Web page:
Well, I went on a spending spree today. Bought a decent Toshiba laptop and extra RAM for it. Don't know what I'll do with the old RAM. Bought a bunch of new and old books as well ranging from Computer Security to Science Fiction to Buddhist and Tao philosophy. I will probably never read any of them entirely with the exception of the fictional and philosophy works. There are two kinds of computer books - mechanical in the sense of how to do this or that, and academic in which they generally write a chapter as if it were a paper or they outline an idea or set of ideas that are useless to the reader unless that reader has the same program writing abilities as the authors. While computer science papers are somewhat interesting and sometimes the results are fascinating, the code that created their results or what they call "data" is often never available. In this sense, computer scientists act like members of a guild. The exception to this may be the area of artificial life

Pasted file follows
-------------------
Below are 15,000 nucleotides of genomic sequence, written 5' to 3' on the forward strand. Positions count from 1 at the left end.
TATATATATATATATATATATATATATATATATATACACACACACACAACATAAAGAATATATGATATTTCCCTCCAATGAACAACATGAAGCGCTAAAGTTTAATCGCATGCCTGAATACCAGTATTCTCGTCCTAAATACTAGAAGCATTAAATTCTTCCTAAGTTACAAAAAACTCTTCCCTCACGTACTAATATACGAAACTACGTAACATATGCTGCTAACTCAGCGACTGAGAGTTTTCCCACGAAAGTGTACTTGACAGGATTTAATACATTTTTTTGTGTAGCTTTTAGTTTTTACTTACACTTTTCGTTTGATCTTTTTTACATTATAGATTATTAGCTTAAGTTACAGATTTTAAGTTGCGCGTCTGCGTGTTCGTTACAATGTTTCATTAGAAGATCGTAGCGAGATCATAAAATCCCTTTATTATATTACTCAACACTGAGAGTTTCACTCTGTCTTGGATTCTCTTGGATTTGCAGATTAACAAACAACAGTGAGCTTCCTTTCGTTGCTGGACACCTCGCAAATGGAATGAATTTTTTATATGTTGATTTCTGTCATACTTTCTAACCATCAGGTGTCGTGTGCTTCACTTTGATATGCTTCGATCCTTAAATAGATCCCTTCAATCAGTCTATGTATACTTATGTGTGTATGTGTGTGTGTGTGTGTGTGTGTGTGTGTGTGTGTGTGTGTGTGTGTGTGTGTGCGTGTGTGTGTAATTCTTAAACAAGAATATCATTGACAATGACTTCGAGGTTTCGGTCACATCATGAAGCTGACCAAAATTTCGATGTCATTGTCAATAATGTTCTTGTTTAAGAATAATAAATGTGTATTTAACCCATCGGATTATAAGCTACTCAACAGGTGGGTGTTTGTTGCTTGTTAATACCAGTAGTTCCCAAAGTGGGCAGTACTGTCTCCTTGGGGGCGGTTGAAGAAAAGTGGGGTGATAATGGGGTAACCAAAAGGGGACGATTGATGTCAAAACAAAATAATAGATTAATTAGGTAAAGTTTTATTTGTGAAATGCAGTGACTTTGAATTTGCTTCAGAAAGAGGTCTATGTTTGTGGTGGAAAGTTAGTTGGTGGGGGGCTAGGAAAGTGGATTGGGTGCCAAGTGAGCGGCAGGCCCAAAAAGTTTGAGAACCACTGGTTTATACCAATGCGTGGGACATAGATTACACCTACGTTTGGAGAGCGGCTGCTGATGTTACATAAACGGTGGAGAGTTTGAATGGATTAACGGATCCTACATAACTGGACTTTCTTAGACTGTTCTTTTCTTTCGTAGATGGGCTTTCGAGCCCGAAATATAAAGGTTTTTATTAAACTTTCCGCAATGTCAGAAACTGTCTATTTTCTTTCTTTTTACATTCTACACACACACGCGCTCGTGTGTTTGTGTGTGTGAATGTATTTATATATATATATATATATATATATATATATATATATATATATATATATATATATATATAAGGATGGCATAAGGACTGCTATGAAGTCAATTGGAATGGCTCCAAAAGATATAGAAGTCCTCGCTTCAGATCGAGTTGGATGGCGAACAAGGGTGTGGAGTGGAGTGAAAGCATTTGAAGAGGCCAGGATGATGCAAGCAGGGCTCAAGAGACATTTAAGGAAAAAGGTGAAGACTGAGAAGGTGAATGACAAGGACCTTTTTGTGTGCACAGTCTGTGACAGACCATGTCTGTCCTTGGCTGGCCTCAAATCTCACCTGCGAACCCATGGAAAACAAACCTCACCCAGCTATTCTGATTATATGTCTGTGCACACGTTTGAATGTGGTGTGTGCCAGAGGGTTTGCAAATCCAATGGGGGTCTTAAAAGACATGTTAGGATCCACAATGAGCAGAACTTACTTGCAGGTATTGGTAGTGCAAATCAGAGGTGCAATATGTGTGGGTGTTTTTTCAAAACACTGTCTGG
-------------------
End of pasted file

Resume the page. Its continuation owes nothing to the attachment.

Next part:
since it was jump started back to life by a biologist called Tom Ray who gave away his code. (Just my impression and opinion. Apologies to those computer scientists who may know the history of the field better than I do, but it does seem that a biologist reinvigorated the artificial life field.)This is different from say biology or physics where the reader might actually be able to read, understand and use the information to start their own investigations as well as ask for the code since taxpayer funded research is public domain.
Labels: computer science, price of knowledge